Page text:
Mullins said, “Lack of staffing, lack of supervision, lack of training of the correctional officers and essentially a failure to protect the inmates and this was in August, September of 2013. To this day, I don’t know how many experts have gone down, from the federal government and from other agencies and they’ve all reported the same thing and to this day, nothing has changed; nothing has been done to rectify that.”
“It’s a total institution... out of control situation," continued Mullins.
Vance points to design flaws that have plagued the facility since it opened in 1994. In archive footage, then Sheriff Malcolm McMillin notes the problems on day one.
McMillin said, “We can’t house the inmates in here because the doors don’t lock and most of the cameras don’t work.”
And the situation has caused headaches for sheriffs since then.
Lee Vance said, “It’s not anything that a sheriff can do independent of the board of supervisors. The facility actually belongs to the board of supervisors.”
“Of course, the county’s saying we don’t have the money to do the things that we have to do to get the jail up to snuff. They don’t really disagree that there are problems at the jail, but they’re just saying we don’t have the money,” said Chuck Mullins.
Vance also points to the need for speedier trials.
“For now, these folks that are housed there are pre-trial detainees, so working these folks through the criminal justice system is going to be a big part of the solution. You have individuals that are housed there, 3 years, 4 years, 5 years. That’s problematic,” said Vance.
Vance said because of the condition of the facility, cell doors that don’t lock, low hanging ceilings that can easily be breached for escape and more, he’s not confident that his department will be able to come into compliance with the mandates as they are written write now.
“So, there’s going to have to be a consensus among, especially people in the criminal justice system in Hinds County, as to how we’re going to move forward. My idea kinda centers around calculating costs and comparing how much it costs to operate that place presently as opposed to perhaps getting some estimates, some proposals as to how much it would cost to build and operate a new facility and I think that we’re at that point presently and I don’t know that we can afford to keep kicking that can down the road,” said Vance.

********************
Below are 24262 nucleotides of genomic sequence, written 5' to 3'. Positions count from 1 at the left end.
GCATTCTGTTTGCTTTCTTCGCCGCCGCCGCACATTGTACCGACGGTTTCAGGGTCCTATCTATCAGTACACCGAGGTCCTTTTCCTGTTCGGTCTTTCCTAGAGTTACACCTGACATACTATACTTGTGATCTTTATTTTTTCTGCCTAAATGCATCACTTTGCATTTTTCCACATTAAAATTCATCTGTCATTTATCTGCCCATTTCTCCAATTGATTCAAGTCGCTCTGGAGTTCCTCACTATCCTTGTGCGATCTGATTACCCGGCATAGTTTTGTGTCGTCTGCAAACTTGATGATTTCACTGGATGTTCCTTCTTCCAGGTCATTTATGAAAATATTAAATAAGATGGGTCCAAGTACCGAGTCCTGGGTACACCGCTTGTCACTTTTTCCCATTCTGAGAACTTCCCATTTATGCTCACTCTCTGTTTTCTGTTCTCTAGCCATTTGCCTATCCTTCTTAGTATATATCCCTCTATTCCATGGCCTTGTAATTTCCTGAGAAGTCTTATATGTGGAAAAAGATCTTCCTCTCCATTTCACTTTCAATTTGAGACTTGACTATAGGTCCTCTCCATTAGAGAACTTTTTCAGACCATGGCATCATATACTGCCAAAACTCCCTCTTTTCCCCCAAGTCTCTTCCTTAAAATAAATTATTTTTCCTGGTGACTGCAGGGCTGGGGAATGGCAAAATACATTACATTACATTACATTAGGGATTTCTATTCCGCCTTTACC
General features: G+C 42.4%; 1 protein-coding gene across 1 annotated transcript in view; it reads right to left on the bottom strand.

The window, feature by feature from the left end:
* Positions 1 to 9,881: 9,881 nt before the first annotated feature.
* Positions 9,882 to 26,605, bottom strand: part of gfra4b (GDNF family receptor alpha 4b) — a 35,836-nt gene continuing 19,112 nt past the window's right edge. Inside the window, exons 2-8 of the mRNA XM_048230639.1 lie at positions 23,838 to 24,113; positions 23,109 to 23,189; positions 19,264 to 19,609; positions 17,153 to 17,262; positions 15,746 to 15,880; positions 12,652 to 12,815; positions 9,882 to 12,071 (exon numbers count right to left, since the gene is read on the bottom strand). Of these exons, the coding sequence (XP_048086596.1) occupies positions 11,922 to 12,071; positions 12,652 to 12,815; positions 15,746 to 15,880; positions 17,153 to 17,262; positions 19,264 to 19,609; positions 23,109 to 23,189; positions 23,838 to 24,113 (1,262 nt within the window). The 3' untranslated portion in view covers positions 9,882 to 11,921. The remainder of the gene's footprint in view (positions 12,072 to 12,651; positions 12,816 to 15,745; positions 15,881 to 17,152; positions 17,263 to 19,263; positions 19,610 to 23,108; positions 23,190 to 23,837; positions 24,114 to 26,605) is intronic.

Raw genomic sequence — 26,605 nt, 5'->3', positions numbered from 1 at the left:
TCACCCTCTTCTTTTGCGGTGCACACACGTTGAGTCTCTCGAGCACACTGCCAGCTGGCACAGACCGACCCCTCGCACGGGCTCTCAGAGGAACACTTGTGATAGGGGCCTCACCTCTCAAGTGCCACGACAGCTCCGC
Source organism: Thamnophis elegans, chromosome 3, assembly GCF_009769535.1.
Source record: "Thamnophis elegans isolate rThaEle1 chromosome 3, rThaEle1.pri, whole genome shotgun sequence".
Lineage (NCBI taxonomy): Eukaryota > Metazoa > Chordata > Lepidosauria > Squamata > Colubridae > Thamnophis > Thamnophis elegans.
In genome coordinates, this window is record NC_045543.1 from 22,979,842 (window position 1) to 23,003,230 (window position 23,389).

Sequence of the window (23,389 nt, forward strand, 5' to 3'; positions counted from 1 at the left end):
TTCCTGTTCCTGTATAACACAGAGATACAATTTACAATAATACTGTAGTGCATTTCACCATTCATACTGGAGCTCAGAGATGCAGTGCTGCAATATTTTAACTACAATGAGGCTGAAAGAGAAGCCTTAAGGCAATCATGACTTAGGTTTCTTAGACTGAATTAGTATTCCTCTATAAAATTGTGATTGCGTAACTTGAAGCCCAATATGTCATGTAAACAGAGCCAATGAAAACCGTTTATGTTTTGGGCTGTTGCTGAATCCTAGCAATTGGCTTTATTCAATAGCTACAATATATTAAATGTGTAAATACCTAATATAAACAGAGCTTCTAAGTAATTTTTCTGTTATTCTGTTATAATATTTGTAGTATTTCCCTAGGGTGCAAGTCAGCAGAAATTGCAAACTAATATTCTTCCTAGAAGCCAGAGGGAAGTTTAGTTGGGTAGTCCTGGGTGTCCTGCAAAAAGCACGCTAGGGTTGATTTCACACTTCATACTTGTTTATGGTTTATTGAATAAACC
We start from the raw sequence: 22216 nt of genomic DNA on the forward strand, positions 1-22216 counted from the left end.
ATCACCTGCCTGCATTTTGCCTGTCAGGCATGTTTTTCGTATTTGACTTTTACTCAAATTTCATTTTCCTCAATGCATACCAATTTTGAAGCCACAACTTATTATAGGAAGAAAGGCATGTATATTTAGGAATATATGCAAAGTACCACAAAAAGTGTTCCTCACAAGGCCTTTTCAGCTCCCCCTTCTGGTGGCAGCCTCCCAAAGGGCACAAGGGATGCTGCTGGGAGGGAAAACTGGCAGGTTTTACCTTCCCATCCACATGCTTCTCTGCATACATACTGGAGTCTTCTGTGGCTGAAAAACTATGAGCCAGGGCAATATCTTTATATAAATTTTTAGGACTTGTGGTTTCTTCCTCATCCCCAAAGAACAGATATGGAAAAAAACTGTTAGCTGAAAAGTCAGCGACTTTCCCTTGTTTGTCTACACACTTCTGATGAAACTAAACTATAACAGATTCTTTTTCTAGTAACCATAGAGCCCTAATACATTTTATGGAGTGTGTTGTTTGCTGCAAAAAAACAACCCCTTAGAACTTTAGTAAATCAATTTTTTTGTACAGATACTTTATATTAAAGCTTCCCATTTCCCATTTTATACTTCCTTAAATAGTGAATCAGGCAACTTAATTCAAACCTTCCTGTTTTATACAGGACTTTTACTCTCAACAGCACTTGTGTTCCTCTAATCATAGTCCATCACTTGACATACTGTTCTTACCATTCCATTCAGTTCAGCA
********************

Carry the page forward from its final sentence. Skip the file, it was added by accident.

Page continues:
Meanwhile, Joanne Palmer said, to this day, she has never been contacted by anyone from the current administration of the Hinds County Sheriff’s Department.
Palmer said, “As a resident of Jackson and Hinds County, it make me very sad that they’re very uncaring and not even to respond to me as a mother. No doubt they may be a parent and had this happened to their child, whatever the situation had been and no one reached out to, I’m sure they would feel the same pain I feel.”
Chuck Mullins said, “If we can prevent one more family to not have to go through this, maybe that will be a positive result for this case at the end of the day.”
For Joanne Palmer, it’s too little too late for her son, Landon Veal, and she wants justice.
“I mean, he has to be taken care of for the rest of his life. And I’m the one that’s going to make sure that that’s done and I would like to have ample compensation for that because my life is put on hold,” said Palmer.
Lee Vance tells me he thinks the best solution is to tear down the Raymond Detention Center instead of continually spending funds to fix it.
Vance says that money could be used to house the inmates at other facilities around the state, while a new and better facility is built in Hinds County.
I reached out to Hinds County Supervisor Robert Graham for comment.
In an email to me, Graham responded: “The Hinds County Board of Supervisors is committed to improving the overall conditions at the Raymond Detention Center and have taken several positive steps towards that end. The Board stands ready to support the incoming Sheriff, Lee Vance, with the resources that he needs in order to maintain the jail and address the issues that have been brought forth by the U. S. Department of Justice.”